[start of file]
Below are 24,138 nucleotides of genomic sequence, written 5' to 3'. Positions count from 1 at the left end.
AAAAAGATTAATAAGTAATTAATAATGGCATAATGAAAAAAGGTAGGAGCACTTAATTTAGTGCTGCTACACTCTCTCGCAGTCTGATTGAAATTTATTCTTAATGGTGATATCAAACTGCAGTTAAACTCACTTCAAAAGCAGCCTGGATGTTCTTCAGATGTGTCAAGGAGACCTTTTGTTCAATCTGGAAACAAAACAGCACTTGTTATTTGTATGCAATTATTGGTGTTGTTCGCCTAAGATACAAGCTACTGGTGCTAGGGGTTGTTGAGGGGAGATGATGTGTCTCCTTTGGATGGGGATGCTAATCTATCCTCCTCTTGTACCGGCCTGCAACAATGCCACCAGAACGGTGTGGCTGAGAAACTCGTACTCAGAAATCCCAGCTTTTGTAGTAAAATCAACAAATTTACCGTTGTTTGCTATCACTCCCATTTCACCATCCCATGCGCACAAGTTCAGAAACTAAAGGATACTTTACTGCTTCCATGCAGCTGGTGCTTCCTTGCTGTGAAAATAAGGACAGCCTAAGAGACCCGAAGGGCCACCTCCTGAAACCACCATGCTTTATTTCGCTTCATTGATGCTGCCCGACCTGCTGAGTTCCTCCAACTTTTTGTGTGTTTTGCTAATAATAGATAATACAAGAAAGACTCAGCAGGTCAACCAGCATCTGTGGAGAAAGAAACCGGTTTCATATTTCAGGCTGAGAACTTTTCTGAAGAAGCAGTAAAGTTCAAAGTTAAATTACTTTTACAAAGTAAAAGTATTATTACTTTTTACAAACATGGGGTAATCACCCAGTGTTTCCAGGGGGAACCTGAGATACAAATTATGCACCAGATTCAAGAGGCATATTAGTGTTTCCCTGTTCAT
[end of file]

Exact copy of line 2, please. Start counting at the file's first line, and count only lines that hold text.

AAAAAGATTAATAAGTAATTAATAATGGCATAATGAAAAAAGGTAGGAGCACTTAATTTAGTGCTGCTACACTCTCTCGCAGTCTGATTGAAATTTATTCTTAATGGTGATATCAAACTGCAGTTAAACTCACTTCAAAAGCAGCCTGGATGTTCTTCAGATGTGTCAAGGAGACCTTTTGTTCAATCTGGAAACAAAACAGCACTTGTTATTTGTATGCAATTATTGGTGTTGTTCGCCTAAGATACAAGCTACTGGTGCTAGGGGTTGTTGAGGGGAGATGATGTGTCTCCTTTGGATGGGGATGCTAATCTATCCTCCTCTTGTACCGGCCTGCAACAATGCCACCAGAACGGTGTGGCTGAGAAACTCGTACTCAGAAATCCCAGCTTTTGTAGTAAAATCAACAAATTTACCGTTGTTTGCTATCACTCCCATTTCACCATCCCATGCGCACAAGTTCAGAAACTAAAGGATACTTTACTGCTTCCATGCAGCTGGTGCTTCCTTGCTGTGAAAATAAGGACAGCCTAAGAGACCCGAAGGGCCACCTCCTGAAACCACCATGCTTTATTTCGCTTCATTGATGCTGCCCGACCTGCTGAGTTCCTCCAACTTTTTGTGTGTTTTGCTAATAATAGATAATACAAGAAAGACTCAGCAGGTCAACCAGCATCTGTGGAGAAAGAAACCGGTTTCATATTTCAGGCTGAGAACTTTTCTGAAGAAGCAGTAAAGTTCAAAGTTAAATTACTTTTACAAAGTAAAAGTATTATTACTTTTTACAAACATGGGGTAATCACCCAGTGTTTCCAGGGGGAACCTGAGATACAAATTATGCACCAGATTCAAGAGGCATATTAGTGTTTCCCTGTTCAT